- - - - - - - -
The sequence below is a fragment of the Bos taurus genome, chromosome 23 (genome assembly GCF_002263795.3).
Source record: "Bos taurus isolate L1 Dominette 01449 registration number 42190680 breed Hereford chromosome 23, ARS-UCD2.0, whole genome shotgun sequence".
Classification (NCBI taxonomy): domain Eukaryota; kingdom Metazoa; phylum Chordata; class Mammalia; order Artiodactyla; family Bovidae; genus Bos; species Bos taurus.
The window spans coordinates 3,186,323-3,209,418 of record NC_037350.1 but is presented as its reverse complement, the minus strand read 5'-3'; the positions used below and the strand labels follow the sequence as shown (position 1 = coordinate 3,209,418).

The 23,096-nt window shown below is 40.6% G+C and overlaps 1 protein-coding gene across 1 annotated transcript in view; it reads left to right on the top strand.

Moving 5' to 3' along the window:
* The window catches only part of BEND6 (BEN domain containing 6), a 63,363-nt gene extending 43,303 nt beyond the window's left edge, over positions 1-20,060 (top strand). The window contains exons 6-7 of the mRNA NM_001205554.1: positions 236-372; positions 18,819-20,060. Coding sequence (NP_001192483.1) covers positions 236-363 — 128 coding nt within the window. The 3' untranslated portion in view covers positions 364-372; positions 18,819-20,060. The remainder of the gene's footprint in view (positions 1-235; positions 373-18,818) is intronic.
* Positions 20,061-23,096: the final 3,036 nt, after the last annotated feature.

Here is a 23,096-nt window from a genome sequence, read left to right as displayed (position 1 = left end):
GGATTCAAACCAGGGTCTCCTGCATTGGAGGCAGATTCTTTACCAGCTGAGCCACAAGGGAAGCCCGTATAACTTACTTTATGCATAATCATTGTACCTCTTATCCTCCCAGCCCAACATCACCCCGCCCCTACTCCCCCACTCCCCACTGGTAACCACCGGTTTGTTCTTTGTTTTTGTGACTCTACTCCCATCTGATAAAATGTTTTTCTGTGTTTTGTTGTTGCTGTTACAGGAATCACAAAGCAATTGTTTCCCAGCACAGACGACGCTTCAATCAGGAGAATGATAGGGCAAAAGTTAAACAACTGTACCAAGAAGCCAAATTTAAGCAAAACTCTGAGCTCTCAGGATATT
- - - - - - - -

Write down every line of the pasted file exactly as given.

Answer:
The sequence below is a fragment of the Bos taurus genome, chromosome 23 (genome assembly GCF_002263795.3).
Source record: "Bos taurus isolate L1 Dominette 01449 registration number 42190680 breed Hereford chromosome 23, ARS-UCD2.0, whole genome shotgun sequence".
Classification (NCBI taxonomy): domain Eukaryota; kingdom Metazoa; phylum Chordata; class Mammalia; order Artiodactyla; family Bovidae; genus Bos; species Bos taurus.
The window spans coordinates 3,186,323-3,209,418 of record NC_037350.1 but is presented as its reverse complement, the minus strand read 5'-3'; the positions used below and the strand labels follow the sequence as shown (position 1 = coordinate 3,209,418).

The 23,096-nt window shown below is 40.6% G+C and overlaps 1 protein-coding gene across 1 annotated transcript in view; it reads left to right on the top strand.

Moving 5' to 3' along the window:
* The window catches only part of BEND6 (BEN domain containing 6), a 63,363-nt gene extending 43,303 nt beyond the window's left edge, over positions 1-20,060 (top strand). The window contains exons 6-7 of the mRNA NM_001205554.1: positions 236-372; positions 18,819-20,060. Coding sequence (NP_001192483.1) covers positions 236-363 — 128 coding nt within the window. The 3' untranslated portion in view covers positions 364-372; positions 18,819-20,060. The remainder of the gene's footprint in view (positions 1-235; positions 373-18,818) is intronic.
* Positions 20,061-23,096: the final 3,036 nt, after the last annotated feature.

Here is a 23,096-nt window from a genome sequence, read left to right as displayed (position 1 = left end):
GGATTCAAACCAGGGTCTCCTGCATTGGAGGCAGATTCTTTACCAGCTGAGCCACAAGGGAAGCCCGTATAACTTACTTTATGCATAATCATTGTACCTCTTATCCTCCCAGCCCAACATCACCCCGCCCCTACTCCCCCACTCCCCACTGGTAACCACCGGTTTGTTCTTTGTTTTTGTGACTCTACTCCCATCTGATAAAATGTTTTTCTGTGTTTTGTTGTTGCTGTTACAGGAATCACAAAGCAATTGTTTCCCAGCACAGACGACGCTTCAATCAGGAGAATGATAGGGCAAAAGTTAAACAACTGTACCAAGAAGCCAAATTTAAGCAAAACTCTGAGCTCTCAGGATATT